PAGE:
• Binding to an array of candidate receptors can be displayed in any of a variety of graphs, charts, or illustrations. For example, a two dimensional array of candidate receptors can be displayed with signal strength as a third dimension. Such a representation of the array can be illustrated as a bar graph with the height of the bar from each spot in the array representing the signal strength. This representation can be useful, for example, for locating those candidate receptors in an array that show signal strength well in excess of other candidate receptors.
  • Candidate receptors can also be displayed in a chart correlating binding signal strength with one or more properties of the receptor and/or its constituent building blocks. For example, each candidate receptor can be located on a graph of the volume of its building blocks versus its lipophilicity/hydrophilicity (see, e.g., FIGS. 7-9B). Again, signal strength can be illustrated as a third dimension. Those candidate receptors showing the greatest binding can then be found and evaluated with respect to candidate receptors with similar properties (e.g., volume and lipophilicity/hydrophilicity).
  • Candidate receptors can also be displayed in a chart comparing binding signal strength with other candidate receptors including the same building blocks. For example, each candidate receptor can be located on a chart in which candidate receptors are grouped by the building blocks that they contain (see, e.g., FIG. 10). Again, signal strength can be illustrated as a third dimension. Those candidate receptors showing the greatest binding can then be found and evaluated with respect to candidate receptors including the same building blocks.
  • According to the present method, screening candidate artificial receptors against a test ligand can yield one or more lead artificial receptors. One or more lead artificial receptors can be a working artificial receptor. That is, the one or more lead artificial receptors can be useful for detecting the ligand of interest as is. The method can then employ the one or more artificial receptors as a working artificial receptor for monitoring or detecting the test ligand. Alternatively, the one or more lead artificial receptors can be employed in the method for developing a working artificial receptor. For example, the one or more lead artificial receptors can provide structural or other information useful for designing or screening for an improved lead artificial receptor or a working artificial receptor. Such designing or screening can include making and testing additional candidate artificial receptors including combinations of a subset of building blocks, a different set of building blocks, or a different number of building blocks.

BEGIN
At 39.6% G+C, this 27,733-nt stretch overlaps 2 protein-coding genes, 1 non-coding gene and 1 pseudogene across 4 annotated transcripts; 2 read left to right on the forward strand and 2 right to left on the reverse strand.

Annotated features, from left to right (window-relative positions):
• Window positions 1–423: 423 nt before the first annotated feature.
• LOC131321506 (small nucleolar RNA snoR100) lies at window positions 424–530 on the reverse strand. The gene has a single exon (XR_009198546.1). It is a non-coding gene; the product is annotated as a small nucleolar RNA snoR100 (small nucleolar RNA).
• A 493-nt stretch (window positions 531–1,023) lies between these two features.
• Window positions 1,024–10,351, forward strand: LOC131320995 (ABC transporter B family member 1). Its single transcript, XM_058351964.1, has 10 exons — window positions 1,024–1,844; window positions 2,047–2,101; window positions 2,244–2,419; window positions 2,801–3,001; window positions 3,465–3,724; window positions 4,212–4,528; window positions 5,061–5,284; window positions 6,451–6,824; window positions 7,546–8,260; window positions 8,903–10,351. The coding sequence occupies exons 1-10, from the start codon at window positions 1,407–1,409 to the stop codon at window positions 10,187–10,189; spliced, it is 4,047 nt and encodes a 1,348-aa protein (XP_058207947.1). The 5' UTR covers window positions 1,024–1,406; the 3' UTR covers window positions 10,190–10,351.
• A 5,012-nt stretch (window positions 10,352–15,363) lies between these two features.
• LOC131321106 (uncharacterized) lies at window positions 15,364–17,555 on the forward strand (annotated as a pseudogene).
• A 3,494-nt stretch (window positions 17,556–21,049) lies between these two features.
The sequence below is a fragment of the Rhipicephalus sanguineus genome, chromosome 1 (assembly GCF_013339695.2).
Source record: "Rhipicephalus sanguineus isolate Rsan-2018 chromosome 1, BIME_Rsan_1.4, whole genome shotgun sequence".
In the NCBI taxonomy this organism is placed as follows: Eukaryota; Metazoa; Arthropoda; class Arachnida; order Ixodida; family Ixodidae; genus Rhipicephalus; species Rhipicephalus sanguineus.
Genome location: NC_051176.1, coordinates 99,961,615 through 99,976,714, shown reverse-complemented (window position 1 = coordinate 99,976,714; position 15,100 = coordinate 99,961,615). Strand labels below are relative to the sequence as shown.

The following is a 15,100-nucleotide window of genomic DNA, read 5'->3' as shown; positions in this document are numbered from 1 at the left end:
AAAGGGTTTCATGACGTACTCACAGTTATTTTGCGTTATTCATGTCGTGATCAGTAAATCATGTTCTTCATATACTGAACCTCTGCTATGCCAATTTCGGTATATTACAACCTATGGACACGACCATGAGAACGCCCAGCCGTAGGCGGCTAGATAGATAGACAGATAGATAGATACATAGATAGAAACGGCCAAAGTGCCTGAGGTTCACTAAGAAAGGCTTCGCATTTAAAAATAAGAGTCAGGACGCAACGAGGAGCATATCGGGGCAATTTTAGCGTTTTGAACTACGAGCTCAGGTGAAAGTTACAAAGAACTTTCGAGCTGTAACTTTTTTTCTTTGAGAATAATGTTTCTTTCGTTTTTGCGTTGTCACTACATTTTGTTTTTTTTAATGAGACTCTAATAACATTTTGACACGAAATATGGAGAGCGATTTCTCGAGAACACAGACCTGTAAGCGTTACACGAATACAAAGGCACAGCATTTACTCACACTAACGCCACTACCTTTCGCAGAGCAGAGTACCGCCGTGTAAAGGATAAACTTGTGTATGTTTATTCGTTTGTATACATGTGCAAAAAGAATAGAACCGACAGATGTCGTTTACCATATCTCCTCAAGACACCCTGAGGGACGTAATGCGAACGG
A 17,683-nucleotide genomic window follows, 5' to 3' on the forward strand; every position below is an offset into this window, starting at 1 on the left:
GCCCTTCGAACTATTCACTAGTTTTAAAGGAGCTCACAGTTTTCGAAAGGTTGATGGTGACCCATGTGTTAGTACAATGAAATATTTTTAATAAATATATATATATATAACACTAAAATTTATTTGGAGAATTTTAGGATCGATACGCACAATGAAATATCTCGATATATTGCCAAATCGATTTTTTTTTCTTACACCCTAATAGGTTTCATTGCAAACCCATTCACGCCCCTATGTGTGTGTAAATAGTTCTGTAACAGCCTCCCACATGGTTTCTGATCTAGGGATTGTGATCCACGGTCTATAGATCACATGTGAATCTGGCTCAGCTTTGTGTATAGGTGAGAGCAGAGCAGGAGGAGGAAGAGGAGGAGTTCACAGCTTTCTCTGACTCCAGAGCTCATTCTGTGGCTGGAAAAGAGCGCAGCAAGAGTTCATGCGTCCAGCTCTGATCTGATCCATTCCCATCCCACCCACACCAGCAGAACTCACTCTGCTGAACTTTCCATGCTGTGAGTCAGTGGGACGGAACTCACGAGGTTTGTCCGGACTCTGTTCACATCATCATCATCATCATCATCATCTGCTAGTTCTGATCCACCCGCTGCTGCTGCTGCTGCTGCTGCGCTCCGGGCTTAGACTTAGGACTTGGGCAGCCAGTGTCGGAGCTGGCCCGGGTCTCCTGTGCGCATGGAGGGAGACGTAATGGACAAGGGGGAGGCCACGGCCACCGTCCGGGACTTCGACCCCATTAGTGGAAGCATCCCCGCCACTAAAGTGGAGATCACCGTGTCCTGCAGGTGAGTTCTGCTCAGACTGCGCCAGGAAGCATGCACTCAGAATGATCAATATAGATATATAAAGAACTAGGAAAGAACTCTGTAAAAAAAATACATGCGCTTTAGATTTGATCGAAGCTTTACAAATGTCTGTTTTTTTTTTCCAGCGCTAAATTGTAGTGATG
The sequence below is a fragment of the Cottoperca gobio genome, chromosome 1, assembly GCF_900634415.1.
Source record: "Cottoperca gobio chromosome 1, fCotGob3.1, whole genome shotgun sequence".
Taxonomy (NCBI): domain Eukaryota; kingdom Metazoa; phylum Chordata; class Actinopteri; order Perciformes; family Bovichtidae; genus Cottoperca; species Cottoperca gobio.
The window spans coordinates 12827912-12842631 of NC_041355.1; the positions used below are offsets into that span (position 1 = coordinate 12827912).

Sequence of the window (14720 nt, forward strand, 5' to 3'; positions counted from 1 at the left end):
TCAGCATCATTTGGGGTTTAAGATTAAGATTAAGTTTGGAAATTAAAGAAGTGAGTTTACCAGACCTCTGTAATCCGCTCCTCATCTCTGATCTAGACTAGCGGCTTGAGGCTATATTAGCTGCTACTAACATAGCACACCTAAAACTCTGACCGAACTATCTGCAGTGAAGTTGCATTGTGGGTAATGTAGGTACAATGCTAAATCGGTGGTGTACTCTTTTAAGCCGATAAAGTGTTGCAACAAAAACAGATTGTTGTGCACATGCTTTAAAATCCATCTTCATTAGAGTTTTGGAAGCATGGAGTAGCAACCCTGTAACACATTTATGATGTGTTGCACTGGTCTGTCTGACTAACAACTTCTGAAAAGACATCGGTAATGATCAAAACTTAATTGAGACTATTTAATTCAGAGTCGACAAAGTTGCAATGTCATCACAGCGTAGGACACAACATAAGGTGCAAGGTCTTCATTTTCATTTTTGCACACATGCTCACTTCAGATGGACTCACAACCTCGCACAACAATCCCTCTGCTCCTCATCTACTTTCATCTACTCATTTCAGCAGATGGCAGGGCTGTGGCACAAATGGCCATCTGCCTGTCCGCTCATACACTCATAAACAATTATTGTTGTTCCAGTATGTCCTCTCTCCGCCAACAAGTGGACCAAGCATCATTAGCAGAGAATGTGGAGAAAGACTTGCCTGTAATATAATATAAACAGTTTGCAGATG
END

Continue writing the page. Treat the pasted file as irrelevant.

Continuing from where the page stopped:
• In certain embodiments, the method of the present invention can employ a smaller number of spots formed by combinations of a subset of the total building blocks and/or smaller groups of the building blocks. For example, the present method can employ an array including the number of spots formed by combinations of 81 building blocks in groups of 2 and/or 3. Then a smaller number of building blocks indicated by test compound binding, for example 36 building blocks, can be tested in a microarray with spots including larger groups, for example 4, of the building blocks. Each set of microarrays can employ a different support matrix, lawn, or functionalized lawn. Such methods are schematically illustrated in FIG. 11.
  • For example, FIG. 11 illustrates that a single slide with the 3,240 combinations of 2 building blocks that can be produced from a set of 81 building blocks can be used to define a subset of the building blocks. This subset of, e.g., 25, building blocks (which can be derived from a 5×5 matrix of the results employing combinations of 2 building blocks), can be used to produce an additional 2,300 combinations of 3 building blocks and/or 12,650 combinations of 4 building blocks. These combinations from the subset can be screened to define the optimum receptor configuration. The method can also include using combinations of building blocks in different ratios in spots.
  • On a macro scale, an artificial receptor presented as a spot or region including a plurality of building blocks has the plurality of building blocks distributed randomly throughout the spot or region. On a molecular scale, the distribution may not be random and even. For example, any selected group of only 2-10 building blocks may include a greater number of a particular building block or a particular arrangement of building blocks with respect to one another. A spot or region with a random distribution makes a useful artificial receptor according to the present invention. Particular assortments of building blocks found in a random distribution can also make useful artificial receptors.